Upside of Anger (1/10)

by Tony Medley

The upside to watching a lousy movie is that I get to write a critical movie review. There are several reasons why a movie can be lousy. One is that it’s long, slow, and boring. Another is that it has low moral values. This qualifies on both counts in spades. It’s long, slow, and boring. It has low moral values, one of which, a mainstay of secular Hollywood, is free sex without commitment or responsibility. Worse, this film promotes the deterioration of the basic family relationship with the parent providing the moral force for the children.

Throw in the facts that the lead male character, Denny Davies (Kevin Costner), is a slovenly, unshaven slob whose house looks as if it hadn’t been cleaned since the millennium, and the leading female character, Terry Wolfmeyer (Joan Allen), is a shrewish witch. The upshot is that you’ve got two hours of looking at your watch willing it to end. The bad news is that it doesn’t, at least for two long hours.

Then, of course, there’s also the fact that there is simply no rational explanation why Denny, who is a good-looking guy even if he is a unkempt slob, would be attracted to Terry, who is not only an alcoholic and a pain to be with, but is unflattering in appearance and has the sex appeal (and shape) of a blade of grass.

Then there’s the plot, you should pardon the expression. Terry is angry because she thinks her husband, who she apparently loved, has run away with his secretary. We don’t know why she thinks this, but that’s what she says. In the end, it turns out she was 100% wrong, which leads to the question, why does the film try to make us believe that she had a great marriage if her first thought when her husband disappears is that he’s run off with a mistress? Wouldn’t the first thought of a good spouse be that something bad might have happened to him? But that didn’t occur to Terry. She just got mad and apparently took it out on her four lovely daughters, who keep saying how happy she used to be. Well, you have to take their word on that because she’s not happy in this picture.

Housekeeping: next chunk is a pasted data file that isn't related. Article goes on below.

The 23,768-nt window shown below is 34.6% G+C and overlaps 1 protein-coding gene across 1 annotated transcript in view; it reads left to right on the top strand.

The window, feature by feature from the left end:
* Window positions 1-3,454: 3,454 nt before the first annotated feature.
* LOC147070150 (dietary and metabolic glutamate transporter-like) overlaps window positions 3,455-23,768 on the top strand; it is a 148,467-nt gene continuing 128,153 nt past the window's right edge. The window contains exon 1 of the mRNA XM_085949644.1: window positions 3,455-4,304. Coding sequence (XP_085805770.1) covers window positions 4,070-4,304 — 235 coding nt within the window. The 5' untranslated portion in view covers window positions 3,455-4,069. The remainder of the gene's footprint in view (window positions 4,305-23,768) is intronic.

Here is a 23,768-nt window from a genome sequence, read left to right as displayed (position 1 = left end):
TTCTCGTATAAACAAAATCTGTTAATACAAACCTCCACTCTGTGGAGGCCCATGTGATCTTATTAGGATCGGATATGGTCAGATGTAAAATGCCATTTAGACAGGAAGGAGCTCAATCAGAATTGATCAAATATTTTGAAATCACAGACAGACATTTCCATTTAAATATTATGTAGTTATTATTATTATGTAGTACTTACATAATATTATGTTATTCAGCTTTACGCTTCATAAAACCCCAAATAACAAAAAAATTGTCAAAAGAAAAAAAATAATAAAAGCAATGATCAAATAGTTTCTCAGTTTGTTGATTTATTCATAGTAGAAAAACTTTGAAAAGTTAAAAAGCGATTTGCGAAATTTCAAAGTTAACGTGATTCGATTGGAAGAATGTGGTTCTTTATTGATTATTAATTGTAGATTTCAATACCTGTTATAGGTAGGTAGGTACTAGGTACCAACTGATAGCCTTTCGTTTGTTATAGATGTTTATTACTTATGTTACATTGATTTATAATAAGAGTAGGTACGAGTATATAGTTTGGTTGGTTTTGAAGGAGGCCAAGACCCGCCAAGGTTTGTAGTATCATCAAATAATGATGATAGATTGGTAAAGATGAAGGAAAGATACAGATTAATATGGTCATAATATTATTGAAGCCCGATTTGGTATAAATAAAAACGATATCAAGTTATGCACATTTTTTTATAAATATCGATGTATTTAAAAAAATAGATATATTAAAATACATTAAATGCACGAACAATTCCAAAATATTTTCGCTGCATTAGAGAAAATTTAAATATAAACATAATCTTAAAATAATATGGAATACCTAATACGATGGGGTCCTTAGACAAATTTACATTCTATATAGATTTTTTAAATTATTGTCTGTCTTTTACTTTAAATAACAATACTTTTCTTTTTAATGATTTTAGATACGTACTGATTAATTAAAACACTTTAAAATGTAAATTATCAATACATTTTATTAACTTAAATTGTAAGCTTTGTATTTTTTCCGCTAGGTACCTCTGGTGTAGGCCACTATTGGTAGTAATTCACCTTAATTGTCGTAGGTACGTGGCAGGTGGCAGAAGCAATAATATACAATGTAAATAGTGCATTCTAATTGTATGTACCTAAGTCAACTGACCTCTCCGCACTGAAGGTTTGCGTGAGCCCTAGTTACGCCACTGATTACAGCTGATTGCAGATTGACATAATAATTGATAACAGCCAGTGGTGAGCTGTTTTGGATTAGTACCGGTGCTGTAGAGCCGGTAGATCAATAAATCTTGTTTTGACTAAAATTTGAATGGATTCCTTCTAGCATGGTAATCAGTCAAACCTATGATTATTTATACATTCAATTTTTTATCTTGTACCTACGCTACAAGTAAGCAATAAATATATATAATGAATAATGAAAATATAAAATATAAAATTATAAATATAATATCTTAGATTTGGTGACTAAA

The morality of this film is Hollywood chic, which is to say there is no morality. That shouldn’t be a surprise given the secular, left wing bent of the leading actors. Terry takes Denny into her bed in full view of her daughters. Denny, a radio talk show host, introduces one of the daughters to his 40-ish producer Adam “Shep” Goodman (Mike Binder, who also wrote, produced, and directed), another unshaven slob who promptly beds her, a teenager…in Terry’s house…in front of Terry! But what can Terry say? After all, she’s been bedding Denny…in her house…in front of her daughters. Terry has abdicated the strength of a mother’s responsibility as a moral arbiter for her daughters by failing to provide a proper example. Terry is irritated, but doesn’t do anything to stop it except to let Shep know she hates him. An equally self-centered Denny watches the seduction without doing anything about it, either. But when he thinks that Shep has hit on Terry, he fires him. Denny really didn’t care that Shep corrupted Terry’s daughter, but when he thinks he’s the one who’s being hurt he reacts with indignation.

Terry, also, is as selfish as they come. When Terry’s oldest daughter tells Terry she’s getting married and that she’s pregnant, too, all Terry worries about is that she didn’t know anything about it. Apparently Terry isn’t concerned that her daughter has conceived a baby out of wedlock. And her daughter isn’t concerned about that, either. The only thing that worries her is that she will “show” at the wedding. But that’s Hollywood for you. A runaway epidemic of teenage pregnancies doesn’t bother these modern day filmmakers from glorifying out of wedlock pregnancy by simply accepting it as a matter of course. Morals? That’s a bad word in Hollywood.

The movie ends with a sophomoric soliloquy by Terry’s youngest daughter that seeks to justify Terry’s irrational anger. It is so juvenile it’s a fitting epitaph for this foolish, reprehensible movie.

 April 2, 2005